Trees will be established in a catchment that flows directly to the Great Barrier Reef. Planting trees along the Daintree River will slow water moving through the landscape and capture sediment that would otherwise flow through the Daintree River system and out to the reef. This impacts the health of mangroves, fish and other aquatic species and their ecosystems and ultimately the health of coral and marine populations.

Who owns the land?

Indigenous Land and Sea Corporation (ILSC) owns Wawu Dimbi and it is currently leased to Bamanga Bubu Ngadmunku Aboriginal Corporation (BBN). Jabalbina Yalanji Aboriginal Corporation has been co-managing the land with BBN. BBN has agreed to transfer the lease to Jabalbina. The Indigenous Land and Sea Corporation has confirmed its support of this arrangement.

Who will manage the project?

Jabalbina Yalanji Aboriginal Corporation will manage all aspects of the on-ground work at Wawu Dimbi. The scope of the on-ground project, its goals, and its objectives have all been agreed upon. Rainforest 4 Foundation has made a commitment to engaging the broader Australian community as volunteers, donors, and sponsors of the project.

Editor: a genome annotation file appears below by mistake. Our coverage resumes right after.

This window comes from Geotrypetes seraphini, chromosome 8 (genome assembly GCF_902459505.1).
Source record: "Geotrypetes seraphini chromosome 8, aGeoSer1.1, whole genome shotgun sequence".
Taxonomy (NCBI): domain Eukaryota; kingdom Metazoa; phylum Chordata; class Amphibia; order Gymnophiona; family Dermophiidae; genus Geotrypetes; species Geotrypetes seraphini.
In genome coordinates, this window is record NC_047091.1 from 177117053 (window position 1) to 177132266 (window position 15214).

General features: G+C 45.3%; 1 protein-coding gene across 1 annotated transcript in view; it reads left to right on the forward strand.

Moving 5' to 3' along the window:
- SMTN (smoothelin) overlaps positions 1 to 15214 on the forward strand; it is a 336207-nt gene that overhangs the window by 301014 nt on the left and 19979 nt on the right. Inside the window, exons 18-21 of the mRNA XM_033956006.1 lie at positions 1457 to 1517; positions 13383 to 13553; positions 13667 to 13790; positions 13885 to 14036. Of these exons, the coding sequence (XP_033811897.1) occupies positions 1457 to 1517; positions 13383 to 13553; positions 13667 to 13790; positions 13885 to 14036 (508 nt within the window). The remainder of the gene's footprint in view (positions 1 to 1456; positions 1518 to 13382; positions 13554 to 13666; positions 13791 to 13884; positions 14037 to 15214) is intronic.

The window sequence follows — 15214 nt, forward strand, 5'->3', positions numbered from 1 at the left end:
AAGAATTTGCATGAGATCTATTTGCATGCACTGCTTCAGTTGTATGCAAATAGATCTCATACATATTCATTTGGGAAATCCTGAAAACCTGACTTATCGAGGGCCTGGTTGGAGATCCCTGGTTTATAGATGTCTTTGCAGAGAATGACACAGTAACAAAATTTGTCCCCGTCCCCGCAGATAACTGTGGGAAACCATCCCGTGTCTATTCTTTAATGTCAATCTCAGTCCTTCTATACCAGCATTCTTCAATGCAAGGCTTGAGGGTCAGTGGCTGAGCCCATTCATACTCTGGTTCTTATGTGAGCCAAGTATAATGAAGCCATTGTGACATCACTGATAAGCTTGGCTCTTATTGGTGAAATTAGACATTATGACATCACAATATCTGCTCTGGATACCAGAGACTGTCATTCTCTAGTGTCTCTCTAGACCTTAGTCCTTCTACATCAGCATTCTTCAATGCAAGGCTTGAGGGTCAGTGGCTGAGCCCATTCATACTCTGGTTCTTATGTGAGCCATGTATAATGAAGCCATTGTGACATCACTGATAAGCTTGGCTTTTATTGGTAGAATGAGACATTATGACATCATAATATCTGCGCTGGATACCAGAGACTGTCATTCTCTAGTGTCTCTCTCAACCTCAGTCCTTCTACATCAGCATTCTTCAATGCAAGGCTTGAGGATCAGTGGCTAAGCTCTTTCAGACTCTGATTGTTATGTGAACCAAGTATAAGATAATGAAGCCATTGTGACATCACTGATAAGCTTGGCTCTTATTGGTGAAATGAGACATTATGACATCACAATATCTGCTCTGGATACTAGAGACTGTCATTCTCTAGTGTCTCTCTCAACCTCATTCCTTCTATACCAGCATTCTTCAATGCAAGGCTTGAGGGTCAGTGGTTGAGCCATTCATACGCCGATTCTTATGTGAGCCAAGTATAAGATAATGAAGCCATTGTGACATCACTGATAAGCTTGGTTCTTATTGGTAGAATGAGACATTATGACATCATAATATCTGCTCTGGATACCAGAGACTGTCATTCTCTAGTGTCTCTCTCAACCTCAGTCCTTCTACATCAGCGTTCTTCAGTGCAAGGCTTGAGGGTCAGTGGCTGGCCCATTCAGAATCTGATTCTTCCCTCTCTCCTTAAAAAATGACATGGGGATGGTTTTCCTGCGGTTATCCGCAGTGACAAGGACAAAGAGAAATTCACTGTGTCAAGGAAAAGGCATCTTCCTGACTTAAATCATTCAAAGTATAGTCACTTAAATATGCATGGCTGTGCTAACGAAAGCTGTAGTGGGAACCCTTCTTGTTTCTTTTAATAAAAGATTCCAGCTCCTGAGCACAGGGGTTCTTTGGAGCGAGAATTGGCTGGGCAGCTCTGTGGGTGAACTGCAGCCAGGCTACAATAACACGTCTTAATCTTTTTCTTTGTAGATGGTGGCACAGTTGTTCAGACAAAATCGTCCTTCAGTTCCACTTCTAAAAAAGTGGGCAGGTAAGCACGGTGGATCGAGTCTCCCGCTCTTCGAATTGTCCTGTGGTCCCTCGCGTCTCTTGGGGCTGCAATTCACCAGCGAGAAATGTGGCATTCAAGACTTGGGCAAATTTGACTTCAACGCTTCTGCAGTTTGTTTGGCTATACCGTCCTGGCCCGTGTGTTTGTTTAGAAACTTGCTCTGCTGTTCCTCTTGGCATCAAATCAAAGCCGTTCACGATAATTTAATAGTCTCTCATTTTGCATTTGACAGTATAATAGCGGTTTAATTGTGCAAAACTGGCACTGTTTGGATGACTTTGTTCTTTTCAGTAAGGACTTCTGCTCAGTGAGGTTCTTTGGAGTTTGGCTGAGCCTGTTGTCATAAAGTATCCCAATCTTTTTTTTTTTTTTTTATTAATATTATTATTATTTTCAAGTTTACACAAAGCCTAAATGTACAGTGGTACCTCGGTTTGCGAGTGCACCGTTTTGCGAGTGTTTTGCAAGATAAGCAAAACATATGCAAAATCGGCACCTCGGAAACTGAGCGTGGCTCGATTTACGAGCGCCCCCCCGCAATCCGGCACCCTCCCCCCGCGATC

Natural Capital Investments 

The term Natural Capital Investment is being used in association with ecosystem restoration projects and refers to the resulting co-benefits. 

It considers these inputs: 

  • Human
  • Natural
  • Social
  • Intellectual
  • Financial

And offers returns for: 

1, Wildlife: Protect and enhance Biodiversity through rainforest restoration

2, Climate: Sequester Carbon and establish credits through rainforest restoration

3, People: meaningfully involve Indigenous peoples

4, Planet: Establish sustainable communities in the places in which we work through employment, business and staff involvement, volunteering and supporting a localised economy  

Required financial investment

The project is commencing in July 2023 through an initial investment that will begin production of the 111,000 plants to be established on the site. The total required investment is $2.26m. The scope of work has been established and costed and a detailed budget is available on request. 

We are now seeking expressions of interest from individuals, businesses, and governments interested in joining us in the project.

Please contact:

Richard Christian

CEO, Gondwana Rainforest Trust

Email: [email protected]